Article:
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The "Kuan Wu-liang-shou ching i-shu" by Ching-ying Hui-Yuan (523-592) and Its Contribution to Early Chinese Pure Land Buddhism
Author Tanaka, Kenneth Kenichi
Source Dissertation Abstracts International
Volumev.47 n.8 Section A
PublisherProQuest LLC
Publisher Url
LocationAnn Arbor, MI, US [安娜堡, 密西根州, 美國]
Content type期刊論文=Journal Article
InstitutionUniversity of California, Berkeley
Publication year1986
Keyword佛教人物=Buddhist; 佛教經典=Buddhist Scriptures=Sutra; 長行=契經=修多羅=Sutra; 修行方法=修行法門=Practice; 涅槃=Parinibbana=Nibbana=Nirvana; 淨土=Pure Land; 淨土宗=Pure Land Buddhism=Shin Buddhism; 轉世=輪迴=Samsara=Rebirth=Reincarnation; 釋慧遠=Hui-Yuan; 觀想=Visualization
AbstractThis oldest extant commentary (KWCIS) on the Kuan Wu-liang-shou ching (KWC) played a critical role in the commentarial tradition of this sutra and the emergence of Pure Land Buddhism in China. Yet, due to its 'heretical' status within the orthodox Pure Land tradition, it has not been studied on its own terms.

The Introduction outlines the KWCIS's role in the development of Pure Land Buddhism and focuses on its heretical status. Chapter One considers the life and thought of Hui-yuan. This ecclesiastic leader and eminent scholar was better known for his doctrinal formulations related to Yogacara and Nirvana-sutra traditions than for those in Pure Land thought. Contrary to his scholastic image, Hui-yuan effectively propagated and staunchly defended the Dharma as dem-onstrated by his gallant debate with the Northern Chou Emperor.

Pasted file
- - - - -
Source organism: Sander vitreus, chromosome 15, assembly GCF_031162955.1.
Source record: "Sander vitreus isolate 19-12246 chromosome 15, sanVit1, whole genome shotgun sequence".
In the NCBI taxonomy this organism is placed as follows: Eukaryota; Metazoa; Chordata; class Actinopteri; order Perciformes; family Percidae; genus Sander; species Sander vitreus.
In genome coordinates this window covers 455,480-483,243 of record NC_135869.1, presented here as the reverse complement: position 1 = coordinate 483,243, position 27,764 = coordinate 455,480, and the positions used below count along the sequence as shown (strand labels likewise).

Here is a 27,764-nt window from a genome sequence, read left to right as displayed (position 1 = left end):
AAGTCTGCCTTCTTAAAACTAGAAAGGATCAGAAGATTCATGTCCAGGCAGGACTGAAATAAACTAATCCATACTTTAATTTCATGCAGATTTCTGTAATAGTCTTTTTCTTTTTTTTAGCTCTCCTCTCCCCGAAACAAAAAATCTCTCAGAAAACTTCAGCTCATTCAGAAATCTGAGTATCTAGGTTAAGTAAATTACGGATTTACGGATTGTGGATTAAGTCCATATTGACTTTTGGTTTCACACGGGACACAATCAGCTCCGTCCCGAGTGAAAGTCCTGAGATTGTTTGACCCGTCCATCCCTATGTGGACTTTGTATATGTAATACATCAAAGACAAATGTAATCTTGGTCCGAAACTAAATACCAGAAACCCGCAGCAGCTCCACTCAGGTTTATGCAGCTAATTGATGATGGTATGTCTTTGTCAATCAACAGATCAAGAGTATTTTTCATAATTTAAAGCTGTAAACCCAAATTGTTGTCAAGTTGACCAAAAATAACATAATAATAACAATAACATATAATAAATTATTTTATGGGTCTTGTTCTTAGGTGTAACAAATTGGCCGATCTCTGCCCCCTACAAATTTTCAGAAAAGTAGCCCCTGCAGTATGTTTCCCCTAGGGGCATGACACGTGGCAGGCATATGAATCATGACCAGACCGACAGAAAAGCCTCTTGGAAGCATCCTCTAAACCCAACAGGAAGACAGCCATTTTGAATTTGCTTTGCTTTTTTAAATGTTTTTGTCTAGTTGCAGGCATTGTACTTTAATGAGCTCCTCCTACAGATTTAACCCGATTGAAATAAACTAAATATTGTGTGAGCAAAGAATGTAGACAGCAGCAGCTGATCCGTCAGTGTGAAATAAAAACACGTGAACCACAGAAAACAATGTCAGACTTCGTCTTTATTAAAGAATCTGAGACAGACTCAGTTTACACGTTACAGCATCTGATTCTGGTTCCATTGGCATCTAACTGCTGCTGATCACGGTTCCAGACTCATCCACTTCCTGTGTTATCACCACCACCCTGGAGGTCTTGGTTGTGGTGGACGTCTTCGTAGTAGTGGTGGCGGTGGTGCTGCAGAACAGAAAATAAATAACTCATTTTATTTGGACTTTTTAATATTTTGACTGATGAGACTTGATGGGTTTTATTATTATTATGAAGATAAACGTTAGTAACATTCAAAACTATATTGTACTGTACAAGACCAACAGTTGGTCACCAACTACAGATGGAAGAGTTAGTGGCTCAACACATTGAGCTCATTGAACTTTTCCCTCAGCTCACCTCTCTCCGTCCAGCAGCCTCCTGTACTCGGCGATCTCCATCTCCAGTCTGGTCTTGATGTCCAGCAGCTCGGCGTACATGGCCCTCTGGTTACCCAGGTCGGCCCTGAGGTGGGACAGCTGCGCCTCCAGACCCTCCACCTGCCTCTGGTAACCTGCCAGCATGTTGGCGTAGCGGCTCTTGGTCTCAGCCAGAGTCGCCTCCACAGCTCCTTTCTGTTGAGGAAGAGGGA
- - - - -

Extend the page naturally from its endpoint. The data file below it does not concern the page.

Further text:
Chapter Two discusses the textual background of the KWCIS, including the controversial origins of the KWC and the dating and authenticity of the KWCIS. Moreover, since tradition does not regard Hui-yuan as a Pure Land proponent, this chapter explores what might have prompted him to write a commentary on a Pure Land sutra.

Chapter Three locates Hui-yuan's treatment of the text in the context of other Buddhist works and discusses his conscious attempt to treat a disparate group of Pure Land scriptures as a consistent set, thus suggesting his recognition of Pure Land as distinct teaching. The KWCIS appears to be the earliest surviving text to refer to two major Pure Land scriptures by their abbreviated titles.

Chapter Four examines Hui-yuan's analysis of two aspects of rebirth, causal practices and ranking. Contrary to previous assessment, Hui-yuan acknowledged both oral recitation as a legitimate cause for rebirth and the ability of ordinary beings (prthagjanas) to engage in visualization practices. Further, the KWCIS turns out to be the earliest known commentary to engage in ranking the nine grades of rebirth.

In Chapter Five, by selecting doctrinal topics from Shan-tao's commentary on the KWC, Hui-yuan's impact on this pre-eminent orthodox Pure Land proponent can be uncovered. The Appendix includes a translation of the entire Taisho edition of the KWCIS. (Abstract shortened with permission of author.)
Created date2006.03.14
Modified date2022.03.25

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